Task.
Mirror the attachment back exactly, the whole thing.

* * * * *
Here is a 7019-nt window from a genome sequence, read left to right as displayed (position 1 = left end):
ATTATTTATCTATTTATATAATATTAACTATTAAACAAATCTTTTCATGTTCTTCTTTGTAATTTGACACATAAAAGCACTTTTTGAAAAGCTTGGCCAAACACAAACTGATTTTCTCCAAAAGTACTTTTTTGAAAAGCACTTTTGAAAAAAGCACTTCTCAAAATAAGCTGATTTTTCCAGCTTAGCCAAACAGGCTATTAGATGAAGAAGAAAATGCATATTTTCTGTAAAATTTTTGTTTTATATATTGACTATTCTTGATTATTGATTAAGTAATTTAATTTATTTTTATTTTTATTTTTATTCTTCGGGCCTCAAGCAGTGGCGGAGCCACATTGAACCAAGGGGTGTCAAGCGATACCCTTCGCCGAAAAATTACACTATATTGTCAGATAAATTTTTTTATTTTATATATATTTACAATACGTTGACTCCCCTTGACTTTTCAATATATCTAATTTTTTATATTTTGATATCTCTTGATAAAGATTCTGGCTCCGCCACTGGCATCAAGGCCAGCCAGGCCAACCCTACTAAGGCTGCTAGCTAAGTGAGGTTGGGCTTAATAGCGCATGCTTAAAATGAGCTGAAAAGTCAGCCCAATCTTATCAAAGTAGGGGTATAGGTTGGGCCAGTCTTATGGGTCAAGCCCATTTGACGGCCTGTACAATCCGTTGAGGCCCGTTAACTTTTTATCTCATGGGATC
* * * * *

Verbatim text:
Here is a 7019-nt window from a genome sequence, read left to right as displayed (position 1 = left end):
ATTATTTATCTATTTATATAATATTAACTATTAAACAAATCTTTTCATGTTCTTCTTTGTAATTTGACACATAAAAGCACTTTTTGAAAAGCTTGGCCAAACACAAACTGATTTTCTCCAAAAGTACTTTTTTGAAAAGCACTTTTGAAAAAAGCACTTCTCAAAATAAGCTGATTTTTCCAGCTTAGCCAAACAGGCTATTAGATGAAGAAGAAAATGCATATTTTCTGTAAAATTTTTGTTTTATATATTGACTATTCTTGATTATTGATTAAGTAATTTAATTTATTTTTATTTTTATTTTTATTCTTCGGGCCTCAAGCAGTGGCGGAGCCACATTGAACCAAGGGGTGTCAAGCGATACCCTTCGCCGAAAAATTACACTATATTGTCAGATAAATTTTTTTATTTTATATATATTTACAATACGTTGACTCCCCTTGACTTTTCAATATATCTAATTTTTTATATTTTGATATCTCTTGATAAAGATTCTGGCTCCGCCACTGGCATCAAGGCCAGCCAGGCCAACCCTACTAAGGCTGCTAGCTAAGTGAGGTTGGGCTTAATAGCGCATGCTTAAAATGAGCTGAAAAGTCAGCCCAATCTTATCAAAGTAGGGGTATAGGTTGGGCCAGTCTTATGGGTCAAGCCCATTTGACGGCCTGTACAATCCGTTGAGGCCCGTTAACTTTTTATCTCATGGGATC